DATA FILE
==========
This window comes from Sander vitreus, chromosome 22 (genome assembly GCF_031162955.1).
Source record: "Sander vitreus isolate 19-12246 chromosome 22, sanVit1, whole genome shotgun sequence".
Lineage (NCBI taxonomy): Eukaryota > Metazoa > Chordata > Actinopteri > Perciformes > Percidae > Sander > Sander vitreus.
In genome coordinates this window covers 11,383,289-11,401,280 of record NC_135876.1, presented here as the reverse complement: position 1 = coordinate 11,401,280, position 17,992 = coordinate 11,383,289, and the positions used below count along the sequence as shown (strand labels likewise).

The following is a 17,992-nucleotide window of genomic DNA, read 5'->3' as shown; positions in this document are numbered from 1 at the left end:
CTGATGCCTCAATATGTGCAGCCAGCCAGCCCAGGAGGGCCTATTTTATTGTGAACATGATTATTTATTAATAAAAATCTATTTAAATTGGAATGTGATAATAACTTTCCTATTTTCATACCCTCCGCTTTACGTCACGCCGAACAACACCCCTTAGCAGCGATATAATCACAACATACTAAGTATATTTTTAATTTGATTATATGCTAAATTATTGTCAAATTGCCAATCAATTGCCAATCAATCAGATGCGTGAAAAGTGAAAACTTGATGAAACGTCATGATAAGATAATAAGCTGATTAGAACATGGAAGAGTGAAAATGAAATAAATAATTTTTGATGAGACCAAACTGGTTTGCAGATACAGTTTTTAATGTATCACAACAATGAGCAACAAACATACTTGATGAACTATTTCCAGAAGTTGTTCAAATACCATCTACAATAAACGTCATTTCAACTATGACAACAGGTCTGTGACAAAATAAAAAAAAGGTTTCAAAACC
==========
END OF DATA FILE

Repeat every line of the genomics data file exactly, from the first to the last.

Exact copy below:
This window comes from Sander vitreus, chromosome 22 (genome assembly GCF_031162955.1).
Source record: "Sander vitreus isolate 19-12246 chromosome 22, sanVit1, whole genome shotgun sequence".
Lineage (NCBI taxonomy): Eukaryota > Metazoa > Chordata > Actinopteri > Perciformes > Percidae > Sander > Sander vitreus.
In genome coordinates this window covers 11,383,289-11,401,280 of record NC_135876.1, presented here as the reverse complement: position 1 = coordinate 11,401,280, position 17,992 = coordinate 11,383,289, and the positions used below count along the sequence as shown (strand labels likewise).

The following is a 17,992-nucleotide window of genomic DNA, read 5'->3' as shown; positions in this document are numbered from 1 at the left end:
CTGATGCCTCAATATGTGCAGCCAGCCAGCCCAGGAGGGCCTATTTTATTGTGAACATGATTATTTATTAATAAAAATCTATTTAAATTGGAATGTGATAATAACTTTCCTATTTTCATACCCTCCGCTTTACGTCACGCCGAACAACACCCCTTAGCAGCGATATAATCACAACATACTAAGTATATTTTTAATTTGATTATATGCTAAATTATTGTCAAATTGCCAATCAATTGCCAATCAATCAGATGCGTGAAAAGTGAAAACTTGATGAAACGTCATGATAAGATAATAAGCTGATTAGAACATGGAAGAGTGAAAATGAAATAAATAATTTTTGATGAGACCAAACTGGTTTGCAGATACAGTTTTTAATGTATCACAACAATGAGCAACAAACATACTTGATGAACTATTTCCAGAAGTTGTTCAAATACCATCTACAATAAACGTCATTTCAACTATGACAACAGGTCTGTGACAAAATAAAAAAAAGGTTTCAAAACC